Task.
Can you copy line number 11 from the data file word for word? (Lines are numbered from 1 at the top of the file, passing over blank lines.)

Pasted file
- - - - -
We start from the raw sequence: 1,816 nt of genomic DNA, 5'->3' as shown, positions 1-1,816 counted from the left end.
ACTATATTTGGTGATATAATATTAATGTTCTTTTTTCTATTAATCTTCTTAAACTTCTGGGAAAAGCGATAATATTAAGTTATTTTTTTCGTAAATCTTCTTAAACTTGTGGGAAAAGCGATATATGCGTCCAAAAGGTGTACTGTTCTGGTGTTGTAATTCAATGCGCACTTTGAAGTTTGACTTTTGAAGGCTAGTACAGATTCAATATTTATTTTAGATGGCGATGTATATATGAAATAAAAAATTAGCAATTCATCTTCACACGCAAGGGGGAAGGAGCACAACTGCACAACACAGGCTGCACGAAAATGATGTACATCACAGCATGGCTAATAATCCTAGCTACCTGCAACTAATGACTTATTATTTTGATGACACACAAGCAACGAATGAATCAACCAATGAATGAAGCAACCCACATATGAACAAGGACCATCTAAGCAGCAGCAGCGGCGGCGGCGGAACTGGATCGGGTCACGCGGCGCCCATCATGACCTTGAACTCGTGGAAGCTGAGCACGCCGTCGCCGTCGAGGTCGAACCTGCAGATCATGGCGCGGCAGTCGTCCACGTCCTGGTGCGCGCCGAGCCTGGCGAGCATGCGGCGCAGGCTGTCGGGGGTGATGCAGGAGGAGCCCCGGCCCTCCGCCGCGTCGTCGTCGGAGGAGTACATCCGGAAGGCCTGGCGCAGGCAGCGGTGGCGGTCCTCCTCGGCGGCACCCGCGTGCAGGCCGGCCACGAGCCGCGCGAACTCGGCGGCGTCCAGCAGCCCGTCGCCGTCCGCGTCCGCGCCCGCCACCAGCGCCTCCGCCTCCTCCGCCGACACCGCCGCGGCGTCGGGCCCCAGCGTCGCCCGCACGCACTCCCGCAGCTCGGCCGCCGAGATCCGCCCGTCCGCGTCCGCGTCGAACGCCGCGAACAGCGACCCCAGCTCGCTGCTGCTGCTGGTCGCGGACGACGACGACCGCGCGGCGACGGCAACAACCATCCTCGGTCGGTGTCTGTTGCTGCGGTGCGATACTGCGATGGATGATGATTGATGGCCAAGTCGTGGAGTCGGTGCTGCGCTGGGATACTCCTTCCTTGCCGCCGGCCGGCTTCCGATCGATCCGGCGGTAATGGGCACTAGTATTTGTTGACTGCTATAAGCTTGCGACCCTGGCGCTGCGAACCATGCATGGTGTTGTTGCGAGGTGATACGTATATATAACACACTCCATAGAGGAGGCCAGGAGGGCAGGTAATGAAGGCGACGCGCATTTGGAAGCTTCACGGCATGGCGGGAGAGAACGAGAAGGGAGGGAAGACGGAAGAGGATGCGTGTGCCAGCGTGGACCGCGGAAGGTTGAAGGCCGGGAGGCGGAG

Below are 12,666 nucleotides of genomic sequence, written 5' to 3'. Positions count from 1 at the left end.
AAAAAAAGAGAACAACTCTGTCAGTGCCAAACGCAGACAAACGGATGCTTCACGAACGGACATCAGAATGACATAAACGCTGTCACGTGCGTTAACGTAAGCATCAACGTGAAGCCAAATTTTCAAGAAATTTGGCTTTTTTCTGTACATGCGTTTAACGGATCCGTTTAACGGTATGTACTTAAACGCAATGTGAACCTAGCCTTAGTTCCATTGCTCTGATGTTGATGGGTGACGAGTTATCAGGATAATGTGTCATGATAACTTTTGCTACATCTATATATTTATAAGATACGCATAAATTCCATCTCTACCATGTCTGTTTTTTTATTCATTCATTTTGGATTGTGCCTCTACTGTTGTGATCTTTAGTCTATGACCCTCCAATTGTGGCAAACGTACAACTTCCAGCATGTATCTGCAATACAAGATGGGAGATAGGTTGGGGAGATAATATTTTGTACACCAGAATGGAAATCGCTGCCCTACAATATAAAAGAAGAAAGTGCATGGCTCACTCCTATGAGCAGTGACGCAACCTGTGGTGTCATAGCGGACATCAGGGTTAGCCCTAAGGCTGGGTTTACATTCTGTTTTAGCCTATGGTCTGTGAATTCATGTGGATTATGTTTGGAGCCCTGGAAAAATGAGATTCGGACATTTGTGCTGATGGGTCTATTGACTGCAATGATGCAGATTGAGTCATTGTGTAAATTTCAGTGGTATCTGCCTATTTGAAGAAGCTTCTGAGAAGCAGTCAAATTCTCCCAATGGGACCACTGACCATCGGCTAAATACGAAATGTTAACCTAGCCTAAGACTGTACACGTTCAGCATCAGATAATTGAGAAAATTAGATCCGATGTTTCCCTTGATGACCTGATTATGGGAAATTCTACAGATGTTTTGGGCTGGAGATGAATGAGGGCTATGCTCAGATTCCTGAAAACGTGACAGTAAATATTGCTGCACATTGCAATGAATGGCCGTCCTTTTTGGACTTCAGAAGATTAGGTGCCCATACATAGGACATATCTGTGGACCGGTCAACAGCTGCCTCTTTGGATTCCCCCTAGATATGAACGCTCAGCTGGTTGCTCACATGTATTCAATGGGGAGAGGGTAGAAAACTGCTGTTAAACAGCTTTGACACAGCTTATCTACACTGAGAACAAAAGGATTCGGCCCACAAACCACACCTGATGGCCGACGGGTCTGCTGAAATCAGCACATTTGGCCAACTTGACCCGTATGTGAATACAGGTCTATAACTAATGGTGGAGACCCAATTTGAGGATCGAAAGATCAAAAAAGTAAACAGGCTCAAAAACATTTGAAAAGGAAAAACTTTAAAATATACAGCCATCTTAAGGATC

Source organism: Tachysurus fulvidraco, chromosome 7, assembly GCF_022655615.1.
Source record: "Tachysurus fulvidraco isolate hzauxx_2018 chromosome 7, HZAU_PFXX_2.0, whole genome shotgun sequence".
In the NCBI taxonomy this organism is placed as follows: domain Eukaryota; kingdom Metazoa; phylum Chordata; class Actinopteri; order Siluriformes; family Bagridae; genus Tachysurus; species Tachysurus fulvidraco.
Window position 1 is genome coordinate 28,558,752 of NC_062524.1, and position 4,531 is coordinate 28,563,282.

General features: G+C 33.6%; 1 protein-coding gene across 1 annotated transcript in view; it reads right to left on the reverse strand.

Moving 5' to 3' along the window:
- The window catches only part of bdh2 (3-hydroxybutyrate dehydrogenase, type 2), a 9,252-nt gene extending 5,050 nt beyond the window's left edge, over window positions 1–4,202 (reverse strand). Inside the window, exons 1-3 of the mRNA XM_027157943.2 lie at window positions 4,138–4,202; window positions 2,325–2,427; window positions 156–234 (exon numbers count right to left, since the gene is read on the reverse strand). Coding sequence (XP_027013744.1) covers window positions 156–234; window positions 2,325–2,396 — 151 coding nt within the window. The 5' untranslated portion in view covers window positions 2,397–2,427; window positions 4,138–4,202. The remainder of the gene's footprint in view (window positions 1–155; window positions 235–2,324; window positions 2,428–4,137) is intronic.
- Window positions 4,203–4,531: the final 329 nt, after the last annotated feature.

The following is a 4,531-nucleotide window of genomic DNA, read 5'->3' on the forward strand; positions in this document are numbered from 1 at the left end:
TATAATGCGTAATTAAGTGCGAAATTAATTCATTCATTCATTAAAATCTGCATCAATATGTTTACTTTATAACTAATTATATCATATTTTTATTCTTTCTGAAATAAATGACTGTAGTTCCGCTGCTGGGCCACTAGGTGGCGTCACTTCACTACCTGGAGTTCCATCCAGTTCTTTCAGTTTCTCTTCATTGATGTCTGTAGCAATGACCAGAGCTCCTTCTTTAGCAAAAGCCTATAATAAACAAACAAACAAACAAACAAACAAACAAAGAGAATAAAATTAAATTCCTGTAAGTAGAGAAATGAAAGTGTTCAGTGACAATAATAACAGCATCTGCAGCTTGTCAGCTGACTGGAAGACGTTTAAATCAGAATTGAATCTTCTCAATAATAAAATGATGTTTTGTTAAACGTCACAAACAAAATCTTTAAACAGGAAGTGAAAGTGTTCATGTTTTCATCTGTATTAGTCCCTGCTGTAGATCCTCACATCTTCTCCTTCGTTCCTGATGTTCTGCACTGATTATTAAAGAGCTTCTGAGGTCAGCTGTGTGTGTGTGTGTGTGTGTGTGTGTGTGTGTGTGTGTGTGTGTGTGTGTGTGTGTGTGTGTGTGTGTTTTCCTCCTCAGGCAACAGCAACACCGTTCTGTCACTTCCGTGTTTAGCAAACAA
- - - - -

- The window catches only part of bdh2 (3-hydroxybutyrate dehydrogenase, type 2), a 9,252-nt gene extending 5,050 nt beyond the window's left edge, over window positions 1–4,202 (reverse strand). Inside the window, exons 1-3 of the mRNA XM_027157943.2 lie at window positions 4,138–4,202; window positions 2,325–2,427; window positions 156–234 (exon numbers count right to left, since the gene is read on the reverse strand). Coding sequence (XP_027013744.1) covers window positions 156–234; window positions 2,325–2,396 — 151 coding nt within the window. The 5' untranslated portion in view covers window positions 2,397–2,427; window positions 4,138–4,202. The remainder of the gene's footprint in view (window positions 1–155; window positions 235–2,324; window positions 2,428–4,137) is intronic.